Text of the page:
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  1. Animal Drug Compounding

List of Bulk Drug Substances for Compounding Drugs for Use in Food-Producing Animals or Free-Ranging Wildlife Species

List of Bulk Drug Substances for Compounding Office Stock Drugs for Use in Nonfood-Producing Animals

Bulk Drug Substances Currently Under Review

Bulk Drug Substances Reviewed and Not Listed


These bulk drug substances were determined to meet the criteria for inclusion on the List of Bulk Drug Substances for Compounding Drugs for Use in Food-Producing Animals or Free-Ranging Wildlife Species. FDA does not generally intend to take enforcement action against a state-licensed pharmacy or state-licensed veterinarian using these bulk drug substances to compound the below drug preparations for the corresponding species and disease indications, as described in Guidance for Industry #256 Compounding Animal Drugs from Bulk Drug Substances.

FDA will accept nominations of additional bulk drug substances at any time and will continue to review nominations and update lists. For information on how to submit a bulk drug substance nomination, see the appendix to Guidance for Industry #256 Compounding Animal Drugs from Bulk Drug Substances.

When using these drugs, we expect the prescribing veterinarian, acting within a valid veterinarian-client-patient relationship (VCPR), to establish scientifically-based withdrawal, withholding, and discard times to ensure that animals treated with these drugs do not contain residues of the antidote, sedative, or anesthetic, or alternatively, to ensure that the treated animals do not enter the food supply. 

We remind veterinarians to consider hunting season before administering sedatives and anesthetics to free-ranging wildlife that cannot be confined for the drug’s withdrawal time and to avoid using these drugs in animals that may be harvested in the near future, if possible.  If this is not feasible due to an emergency situation, any animal administered a sedative or anesthetic alone or in combination with other drugs should be tagged with an ear tag that has the following language: ‘DO NOT CONSUME if harvested before MM-DD-YYY. Call xxx-xxx-xxxx. [phone number of veterinarian or animal health professional].’ 

FOOD-PRODUCING ANIMALS (ANTIDOTES)

Bulk Drug Substance (BDS) Species Dosage form(s) Strength/concentration Reasons
Copper glycinate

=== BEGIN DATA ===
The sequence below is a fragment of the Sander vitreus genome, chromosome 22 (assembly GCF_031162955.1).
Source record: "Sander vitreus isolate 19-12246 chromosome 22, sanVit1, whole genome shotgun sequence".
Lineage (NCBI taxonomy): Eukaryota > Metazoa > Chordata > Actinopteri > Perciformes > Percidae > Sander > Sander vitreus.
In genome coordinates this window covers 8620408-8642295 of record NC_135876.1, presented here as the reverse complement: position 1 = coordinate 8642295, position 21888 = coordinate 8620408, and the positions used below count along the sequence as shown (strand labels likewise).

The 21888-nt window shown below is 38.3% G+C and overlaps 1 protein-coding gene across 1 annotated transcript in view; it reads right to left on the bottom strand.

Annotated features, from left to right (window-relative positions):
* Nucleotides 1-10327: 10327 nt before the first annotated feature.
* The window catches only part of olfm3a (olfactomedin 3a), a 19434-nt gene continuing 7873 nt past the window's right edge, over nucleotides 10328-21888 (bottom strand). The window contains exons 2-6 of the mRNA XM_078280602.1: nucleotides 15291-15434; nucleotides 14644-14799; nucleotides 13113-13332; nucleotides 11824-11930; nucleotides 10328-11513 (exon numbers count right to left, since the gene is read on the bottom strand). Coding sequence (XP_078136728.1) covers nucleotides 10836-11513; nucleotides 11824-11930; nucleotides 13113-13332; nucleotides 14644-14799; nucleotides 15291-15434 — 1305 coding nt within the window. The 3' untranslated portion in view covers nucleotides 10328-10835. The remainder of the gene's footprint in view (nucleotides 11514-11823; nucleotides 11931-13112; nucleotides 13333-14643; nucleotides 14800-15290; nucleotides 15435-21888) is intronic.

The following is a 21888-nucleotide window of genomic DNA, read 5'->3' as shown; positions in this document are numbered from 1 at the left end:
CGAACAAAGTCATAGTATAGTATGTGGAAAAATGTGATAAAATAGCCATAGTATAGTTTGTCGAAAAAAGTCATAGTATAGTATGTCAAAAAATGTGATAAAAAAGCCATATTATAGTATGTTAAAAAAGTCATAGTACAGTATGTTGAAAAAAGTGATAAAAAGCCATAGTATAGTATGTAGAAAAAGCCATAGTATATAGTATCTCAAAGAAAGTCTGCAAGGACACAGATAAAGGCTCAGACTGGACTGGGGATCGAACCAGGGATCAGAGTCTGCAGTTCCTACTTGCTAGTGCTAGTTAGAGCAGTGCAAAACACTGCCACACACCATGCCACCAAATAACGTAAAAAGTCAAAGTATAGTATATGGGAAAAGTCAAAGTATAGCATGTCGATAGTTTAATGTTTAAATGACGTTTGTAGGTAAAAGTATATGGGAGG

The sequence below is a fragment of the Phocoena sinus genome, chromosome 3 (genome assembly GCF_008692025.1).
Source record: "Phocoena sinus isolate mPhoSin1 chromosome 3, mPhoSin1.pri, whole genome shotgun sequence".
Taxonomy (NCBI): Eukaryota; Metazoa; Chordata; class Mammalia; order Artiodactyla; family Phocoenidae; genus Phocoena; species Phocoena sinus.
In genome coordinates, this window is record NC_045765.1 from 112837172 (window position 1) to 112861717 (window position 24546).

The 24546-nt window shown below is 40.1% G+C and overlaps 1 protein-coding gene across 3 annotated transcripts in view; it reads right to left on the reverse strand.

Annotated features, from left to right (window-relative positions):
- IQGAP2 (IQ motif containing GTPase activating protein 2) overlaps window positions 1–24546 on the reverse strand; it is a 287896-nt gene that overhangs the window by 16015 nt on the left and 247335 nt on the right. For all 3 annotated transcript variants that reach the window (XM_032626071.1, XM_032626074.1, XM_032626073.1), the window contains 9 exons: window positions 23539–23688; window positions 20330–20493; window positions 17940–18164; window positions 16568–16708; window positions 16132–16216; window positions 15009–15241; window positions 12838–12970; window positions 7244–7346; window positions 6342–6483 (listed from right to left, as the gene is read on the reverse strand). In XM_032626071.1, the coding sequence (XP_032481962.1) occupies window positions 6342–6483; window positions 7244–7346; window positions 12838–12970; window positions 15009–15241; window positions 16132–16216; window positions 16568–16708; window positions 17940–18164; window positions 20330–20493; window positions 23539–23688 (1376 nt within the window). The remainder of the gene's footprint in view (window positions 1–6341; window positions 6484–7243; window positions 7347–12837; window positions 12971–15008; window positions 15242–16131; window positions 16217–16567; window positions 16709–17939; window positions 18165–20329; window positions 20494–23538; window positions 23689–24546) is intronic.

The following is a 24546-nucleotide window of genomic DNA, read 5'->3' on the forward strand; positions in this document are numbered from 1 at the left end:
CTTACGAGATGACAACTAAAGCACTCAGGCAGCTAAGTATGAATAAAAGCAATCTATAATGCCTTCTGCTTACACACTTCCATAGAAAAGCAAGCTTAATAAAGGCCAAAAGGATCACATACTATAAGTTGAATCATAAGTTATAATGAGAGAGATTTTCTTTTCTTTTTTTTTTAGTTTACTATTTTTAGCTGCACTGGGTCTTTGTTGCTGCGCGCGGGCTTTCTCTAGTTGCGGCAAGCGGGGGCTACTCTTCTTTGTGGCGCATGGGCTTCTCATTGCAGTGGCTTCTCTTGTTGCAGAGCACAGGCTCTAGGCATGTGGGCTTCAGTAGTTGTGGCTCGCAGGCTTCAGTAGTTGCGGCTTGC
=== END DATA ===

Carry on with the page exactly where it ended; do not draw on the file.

(1/31/2022)
beef calves and beef cattle Injection 200 mg/ml Injectable copper glycinate is needed for use as an antidote in cattle. There are no FDA-approved injectable drug products containing copper glycinate.

FREE-RANGING WILDLIFE SPECIES (SEDATIVES AND ANESTHETICS

Bulk Drug Substance (BDS) Species Dosage form(s) Strength/concentration Reasons
Alpha-chloralose
(1/9/2024)
Sandhill Cranes

Canada Geese, American Coots, Mallards
Powder for oral administration via hand baiting Up to 50mg/kg
bodyweight per dose

Up to 30 mg/kg
bodyweight per dose
Alpha-chloralose is needed for sedation of these wild birds. There are no FDA-approved or indexed drugs that contain alpha-chloralose. There are FDA-approved anesthetic and sedative drugs that could be used in an extralabel manner under 21 CFR Part 230, but according to scientific experts, alpha-chloralose oral powder is an optimal dosage form for use in these wild birds.
Azaperone tartrate
(2/1/2022)
free-ranging wildlife species suspension for injection 40 mg/ml Azaperone tartrate is needed for use in the tranquilization and sedation of free-ranging wildlife species. There is no FDA-approved or indexed azaperone product currently marketed. 
Diprenorphine
(2/1/2022)
free-ranging wildlife species solution for injection 2 mg/ml Diprenorphine is needed for reversing the effects of etorphine in free-ranging wildlife species. There is no FDA-approved or indexed diprenorphine product currently marketed.
Etorphine hydrochloride
(2/1/2022)
free-ranging wildlife species solution for injection 10 mg/ml Etorphine hydrochloride is needed for use in the immobilization and anesthesia of free-ranging wildlife species. There is no FDA-approved or indexed etorphine product currently marketed.
Ketamine hydrochloride
(3/8/2022)
free-ranging wildlife species solution for injection 200 mg/ml Ketamine in a highly concentrated injectable formulation is needed for the immobilization and anesthesia of free-ranging wildlife species. There is no FDA-approved or indexed ketamine product in this concentration currently marketed.
Medetomidine hydrochloride
(2/1/2022)
free-ranging wildlife species solution for injection 10, 20, 40 mg/ml Medetomidine HCl is not FDA-approved in these concentrations, which are needed for the immobilization, anesthesia, sedation, and analgesia of free-ranging wildlife species. 
 
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